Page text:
Practical impediments to Woodside Energy's interest in chartering an LNG-fuelled fleet could be an opportunity for savvy shipowners, says John Snyder
Woodside Energy, the largest supplier of LNG in Western Australia, has had the dual-fuel platform supply vessel Siem Thiima under charter from Norway’s Siem Offshore since 2017. At the time of the vessel's delivery, former Woodside Energy chief operating officer Mike Utsler said it would demonstrate that LNG as a marine fuel was viable and competitive with conventional marine fuels for use in the sector. The hope was that all of the OSVs chartered by Woodside Energy would be converted to burn LNG as a fuel by 2022 “where practical.”
While the idea is laudable, in reality it would be impractical.
LNG has clearly proven its viability as a marine fuel and its environmental credentials. There are no questions about that. The real sticking point is converting the chartered OSV fleet to burn LNG. Converting an existing OSV to burn LNG as a marine fuel is a complex and costly undertaking. Compounding the conversion is that, unlike an oceangoing vessel, the space on an OSV is limited.
When it was built in Poland in 2016, Siem Thiima was constructed to comply with the International Code of Safety for ships using gases or other low-flashpoint fuels. The platform supply vessel is equipped with four medium-speed dual-fuel engines, a single 230-m3 cylindrical Type C LNG bunker tank, double-walled piping, cold box, gas value unit and bunkering station. Fitting all that equipment into an existing hull would require major modifications and pose some difficult engineering challenges.
Another practical consideration limiting the scope of Woodside's ambition is the fact there are only 24 OSVs built or under construction that can burn marine gas oil and LNG – not nearly enough to meet Woodside Energy’s needs.
These practical impediments to Woodside's goals might, however, present an opportunity for an OSV owner or consortium of owners to undertake a cleverly financed newbuilding programme in partnership with Woodside Energy.
And we do not have to look outside the industry for a model. Dubai-based Topaz Energy & Marine, for instance, took a bold approach when it built a series of tailor-made module carriers specially developed to navigate Russia's shallow river systems and transport modules to oilfields in Kazakhstan. Topaz operates the vessels through a consortium led by Blue Water Shipping for the end-client Tengizchevroil.
Topaz chief executive René Kofod-Olsen told delegates at our Annual Offshore Support Journal Conference in London that the client had originally suggested using a fleet of tugs and barges to move the modules. Proposing the new design vessels, said Mr Kofod-Olsen, gave the company the chance to build on its reputation for innovation and deepen its relationship with the client.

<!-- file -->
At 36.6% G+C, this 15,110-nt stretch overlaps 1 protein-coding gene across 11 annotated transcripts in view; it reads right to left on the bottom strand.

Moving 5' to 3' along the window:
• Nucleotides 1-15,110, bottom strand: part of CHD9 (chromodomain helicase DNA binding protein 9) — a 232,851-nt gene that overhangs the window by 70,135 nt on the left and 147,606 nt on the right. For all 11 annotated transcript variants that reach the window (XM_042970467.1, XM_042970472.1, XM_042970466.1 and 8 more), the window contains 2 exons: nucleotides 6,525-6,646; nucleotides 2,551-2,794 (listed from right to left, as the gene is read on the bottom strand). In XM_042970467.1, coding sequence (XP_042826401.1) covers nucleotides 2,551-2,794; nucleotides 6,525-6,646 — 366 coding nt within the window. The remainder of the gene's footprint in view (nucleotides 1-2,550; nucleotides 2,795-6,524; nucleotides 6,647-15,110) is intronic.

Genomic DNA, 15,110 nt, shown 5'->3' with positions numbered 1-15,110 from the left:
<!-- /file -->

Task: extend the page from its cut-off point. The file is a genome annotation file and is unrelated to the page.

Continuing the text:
The opportunity was not without risk. In a challenging market facing the headwinds of over-supply, Topaz Energy had to refinance its bonds and institute strict cost control measures, focusing on efficiency. The 20 module carriers have all been delivered by the shipyard and contributed to a profitable fiscal year 2018 for Topaz.
US-based Harvey Gulf International Marine (HGIM) took a similar approach with its client Shell prior to the oil price crash. HGIM constructed six dual-fuel PSVs to charter to Shell for use in the Gulf of Mexico. HGIM has since deepened its partnership with Shell through the marine transportation company Q-LNG. Shell Trading has signed a long-term contract with Q-LNG, which is 70% owned by HGIM chief executive Shane Guidry and 30% by HGIM, to carry LNG as a fuel to Florida and Caribbean ports. Q-LNG is now building an innovative articulated tug barge unit to support that venture.
Woodside Energy's interest is real. It has built LNG fuelling infrastructure for trucks and is adding an LNG bunker vessel. While the OSV market is still oversupplied, there is not an abundance of LNG-fuelled OSVs available. With LNG bunkering infrastructure growing and emissions regulations tightening worldwide, dual-fuel vessels will be a valuable asset in the long term, whether under charter to Woodside Energy or another forward-leaning energy company.